3. Love love love this post. It is so very true. As a longtime writer, I’ve observed hundreds of young writers who, even when they ask for advice, are really only looking for affirmation. One mark of a true writer is the ability — the eagerness — to seek out good honest critiques and to learn from them. Writing is never mastered, only continually improved.


  4. Bravo for being honest! Your story sounds so familiar. I think your realization is one all writers must come to at some point–it’s excellent advice, but advice we must reckon with on our own time and stage on our journeys. I hope you’ll have some compassion on yourself as you pursue your high standards. You might consider your (lifelong) journey as a poet in parallel with the process through which you create and revise a poem. The negative feelings like shame are like erasers, and useful in limited circumstances. They help curb and reform bad habits, but if used too frequently they hinder any useful progress. Don’t be afraid to set them aside. They’ll always be in your toolbox (trust me).

    PS: Don’t forget to treat yourself like the very young puppy. 🙂


    • I love it—yes, we must nurture and care for ourselves too. I finally released my shame over turning down this help when I thought of how young I was. This was 20 years ago—and I have grown since then. Thanks for your thoughtful comment!


  5. I sure can relate to this! Especially: “I’ve never been good at having anyone tell me what to do, especially if they were right.” 🙂 It seems to me that experienced writers have to be discerning about following advice; it can be hard to strike a balance between keeping faith with one’s own instincts and opening to another writer’s. But at least considering the feedback of people whose work you admire seems wise indeed, if they are gracious enough to offer.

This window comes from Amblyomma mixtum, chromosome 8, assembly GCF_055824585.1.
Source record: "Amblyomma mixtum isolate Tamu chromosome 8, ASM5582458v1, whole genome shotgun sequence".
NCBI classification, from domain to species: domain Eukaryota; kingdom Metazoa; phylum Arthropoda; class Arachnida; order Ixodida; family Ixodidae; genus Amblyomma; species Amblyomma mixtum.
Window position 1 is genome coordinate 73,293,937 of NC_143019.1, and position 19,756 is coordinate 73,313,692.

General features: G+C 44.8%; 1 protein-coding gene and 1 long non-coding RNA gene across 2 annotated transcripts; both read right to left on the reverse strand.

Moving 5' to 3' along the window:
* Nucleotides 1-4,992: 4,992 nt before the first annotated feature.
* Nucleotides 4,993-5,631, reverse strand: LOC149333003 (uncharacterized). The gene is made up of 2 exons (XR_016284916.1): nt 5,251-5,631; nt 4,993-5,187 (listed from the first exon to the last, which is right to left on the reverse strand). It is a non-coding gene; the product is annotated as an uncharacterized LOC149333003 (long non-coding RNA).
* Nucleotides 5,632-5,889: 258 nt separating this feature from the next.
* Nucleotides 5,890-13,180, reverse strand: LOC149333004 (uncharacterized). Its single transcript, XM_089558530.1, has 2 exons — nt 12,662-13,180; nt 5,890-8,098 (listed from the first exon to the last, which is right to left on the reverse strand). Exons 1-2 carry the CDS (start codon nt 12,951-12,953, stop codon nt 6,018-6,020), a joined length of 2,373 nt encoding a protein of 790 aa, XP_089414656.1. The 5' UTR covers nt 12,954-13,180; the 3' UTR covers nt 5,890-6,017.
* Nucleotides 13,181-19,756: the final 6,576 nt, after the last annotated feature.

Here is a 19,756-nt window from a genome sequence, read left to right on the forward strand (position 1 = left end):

6. Reading this makes me want to reach out and give you a hug. We are at different stages of life, but you’ve accomplished so much more than you give yourself credit for. Lecturing positions are nothing to sneeze at, and I certainly don’t think all elements of writing are destined to follow an upwards trajectory. I do agree with you on taking help. Nothing is created in a vacuum, and I’m sure your poetry would have been influenced by any feedback received. Thanks for the reminder to continuously step out of our comfort zones 🙂


  7. I was part of a writer’s organization in college. I was scared of me having to show my short story, and to hear critique. I did hear a lot of feedback – both good and bad – and it hurt, because it made me feel like I shouldn’t even be writing. Thanks for sharing this.


    • I’m so sorry. That’s the worst possible outcome of getting feedback. As a teacher I believe in descriptive feedback and positive feedback rather than criticism because I’d never want to discourage someone from writing. We writers are sensitive souls.